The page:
A Perfect Plan movie review: dumb and dumber
With rom-coms like this, who needs warcrimes? This is the most cruel, most contrived romantic comedy I have ever had the displeasure to endure.
I’m “biast” (pro):
I’m “biast” (con): nothing
(what is this about? see my critic’s minifesto)
With rom-coms like this, who needs warcrimes? Or cancer? Or toast that falls to the floor buttered side down? I hadn’t previously thought that there might be an arms race to find the most horrific concept possible that might be labeled, with a straight face, “romantic” and “funny,” but maybe such a race is on. If so, it has been won byA Perfect Plan, the most cruel, most contrived romantic comedy I have ever had the displeasure to endure.
The genre works — or doesn’t — because you get so enrapt in the possibility of happiness for a couple that you forgive all the strained shenanigans it takes to get them together. But by the time this movie was over, I not only didn’t want Isabelle to be happy, I wanted her to suffer for her awful behavior. (I like Diane Kruger [The Host, Inglourious Basterds], who plays her, but no amount of movie-star charm could overcome what her character does here. I don’t know what the actress was thinking, and I despair that this was probably the best role she’s been offered lately.) Here is her ridiculous situation: the women in her family are “cursed,” and invariably see their first marriages collapse, although they then go on to have wonderful and enduring second marriages. Isabelle is madly in love with Pierre (Robert Plagnol) and has been with him for 10 years, but she refuses to marry him, because she’s a superstitious ninny. So her sister, Corinne (Alice Pol), concocts a plan for Isabelle to fly from Paris (or wherever it is in France that they all live) to Copenhagen, where some rando has been paid to marry her and instantly divorce her. (Apparently Copenhagen is Europe’s Nevada, the go-to place for quickie weddings and quickie divorces.) And then Isabelle will have cheated the curse and be “free” to marry Pierre.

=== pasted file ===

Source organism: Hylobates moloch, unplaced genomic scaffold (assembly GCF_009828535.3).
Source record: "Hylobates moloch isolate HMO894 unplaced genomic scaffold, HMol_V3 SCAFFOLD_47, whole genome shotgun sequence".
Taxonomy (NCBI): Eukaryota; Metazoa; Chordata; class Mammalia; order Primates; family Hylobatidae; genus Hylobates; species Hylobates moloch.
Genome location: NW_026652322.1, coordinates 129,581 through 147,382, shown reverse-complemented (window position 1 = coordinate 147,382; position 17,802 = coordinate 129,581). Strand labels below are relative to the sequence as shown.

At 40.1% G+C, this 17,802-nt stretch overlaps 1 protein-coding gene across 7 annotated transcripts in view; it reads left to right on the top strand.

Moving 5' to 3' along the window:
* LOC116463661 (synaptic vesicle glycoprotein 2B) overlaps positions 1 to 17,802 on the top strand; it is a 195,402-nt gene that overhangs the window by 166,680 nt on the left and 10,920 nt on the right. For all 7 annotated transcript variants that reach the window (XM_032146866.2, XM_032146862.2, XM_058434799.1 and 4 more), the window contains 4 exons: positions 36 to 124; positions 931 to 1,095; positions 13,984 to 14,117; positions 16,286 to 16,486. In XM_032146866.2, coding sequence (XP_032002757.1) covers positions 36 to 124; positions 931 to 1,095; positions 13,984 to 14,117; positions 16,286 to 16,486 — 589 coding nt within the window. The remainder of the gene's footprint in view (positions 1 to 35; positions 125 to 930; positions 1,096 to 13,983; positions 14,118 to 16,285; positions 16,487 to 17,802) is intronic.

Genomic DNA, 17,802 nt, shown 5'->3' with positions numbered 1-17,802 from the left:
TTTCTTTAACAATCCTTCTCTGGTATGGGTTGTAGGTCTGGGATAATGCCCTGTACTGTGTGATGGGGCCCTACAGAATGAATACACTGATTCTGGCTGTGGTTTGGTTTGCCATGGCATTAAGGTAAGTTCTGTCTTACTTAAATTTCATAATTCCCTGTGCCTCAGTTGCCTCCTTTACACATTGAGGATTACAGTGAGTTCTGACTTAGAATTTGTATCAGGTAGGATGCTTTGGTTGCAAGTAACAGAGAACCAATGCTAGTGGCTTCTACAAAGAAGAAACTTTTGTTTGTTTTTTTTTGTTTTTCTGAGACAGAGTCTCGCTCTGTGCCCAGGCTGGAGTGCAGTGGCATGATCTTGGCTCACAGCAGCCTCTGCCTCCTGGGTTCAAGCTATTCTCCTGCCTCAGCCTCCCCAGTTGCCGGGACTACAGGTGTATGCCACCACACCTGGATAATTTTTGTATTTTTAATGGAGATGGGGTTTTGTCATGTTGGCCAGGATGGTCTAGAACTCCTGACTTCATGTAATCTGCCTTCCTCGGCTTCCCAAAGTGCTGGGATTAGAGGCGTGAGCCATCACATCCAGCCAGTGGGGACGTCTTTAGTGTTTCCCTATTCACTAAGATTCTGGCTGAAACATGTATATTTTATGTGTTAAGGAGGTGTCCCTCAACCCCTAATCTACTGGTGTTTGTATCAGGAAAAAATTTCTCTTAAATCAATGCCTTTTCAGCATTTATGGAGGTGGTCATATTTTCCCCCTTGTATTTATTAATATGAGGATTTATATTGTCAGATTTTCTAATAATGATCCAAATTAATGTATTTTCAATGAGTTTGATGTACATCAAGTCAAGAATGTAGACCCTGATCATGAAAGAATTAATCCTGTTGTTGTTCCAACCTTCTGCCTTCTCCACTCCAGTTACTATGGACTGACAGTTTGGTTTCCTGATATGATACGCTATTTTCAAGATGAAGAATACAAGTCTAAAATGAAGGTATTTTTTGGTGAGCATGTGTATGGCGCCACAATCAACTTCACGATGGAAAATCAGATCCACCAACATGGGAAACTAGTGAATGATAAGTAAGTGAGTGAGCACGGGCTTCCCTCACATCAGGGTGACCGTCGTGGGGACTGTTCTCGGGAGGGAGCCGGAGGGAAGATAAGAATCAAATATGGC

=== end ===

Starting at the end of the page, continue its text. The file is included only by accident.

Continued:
Wait. It gets dumber.
The rando never shows up in Copenhagen, and after a desperate phone call home, Isabelle decides to take Corinne’s suggestion to simply find some other loser to marry and instantly dump. And Isabelle homes in on travel writer Jean-Yves (Dany Boon: Joyeux Noël), whom she met on the plane to Copenhagen.
Now, I figured I knew what was coming, and I was cringing already: Isabelle would explain the situation to Jean-Yves, who would agree to the farce because, I dunno, writers always need money, and then via Complications and Reasons as they run around romantic Copenhagen, they’d end up actually falling in love. But no. What this movie goes on to do is so much worse than this.
Isabelle follows Jean-Yves to Nairobi — he was flying to Africa via Denmark because it’s cheaper; see: poor writers. Because who wouldn’t fly to Africa on a whim, with no luggage and no vaccinations? She inveigles her way into his life through outrageous lies and deceptions about who she is, why she’s suddenly in Nairobi too, and what she wants from him. (I suspect her behavior is supposed to be cute and charming and funny. It isn’t. She’s a terrible person. And he’s pretty idiotic for not seeing right through her.) She tricks him into marrying her in a Masai wedding ceremony–
I want to repeat this so that it’s perfectly clear:
She tricks him into marrying her in a Masai wedding ceremony.
Shall we count how many ways that’s insulting, and all the many people it’s insulting to? Lest we find ourselves indulging in a tendency to be generous — which the film does not deserve at all — by presuming that no insult was intended, later there’s a scene back in France in which Isabelle is trying to get the Masai ceremony vacated, the racist gist of which is: Aren’t Masai weddings adorable and quaint and yet shouldn’t really count as weddings at all?
Later still, before Isabelle and Jean-Yves end up hopelessly in actual, forever love — yes, you may gag; I did — comes the physical and psychological abuse (in Moscow!) as she’s trying to convince Jean-Yves that she is a harridan and that he must divorce her.
Again, I remind you: This is all supposed to be hilarious and lovey-dovey. It’s supposed to make you want to see Isabelle and Jean-Yves end up together. And it isn’t and it doesn’t. Not even a teeny bit. Not even if you squint your eyes and hold your nose. I have no idea what was going through director Pascal Chaumeil’s (A Long Way Down, Heartbreaker) head in any single scene or in the overall. I can’t imagine that not one of the four credited screenwriters — Laurent Zeitoun, Yoann Gromb, Béatrice Fournera, and Philippe Mechelen — didn’t stop them all at some point and say, “Guys, look. Is this working?”
This is what I’m worried about now: The high concept here is so perfectly horrific, and engages in so many appalling stereotypes — women as manipulative bitches, men as clueless morons — that it seems inevitable that Hollywood will look, with terrible glee, to remake it.
We must work tirelessly to prevent this from happening.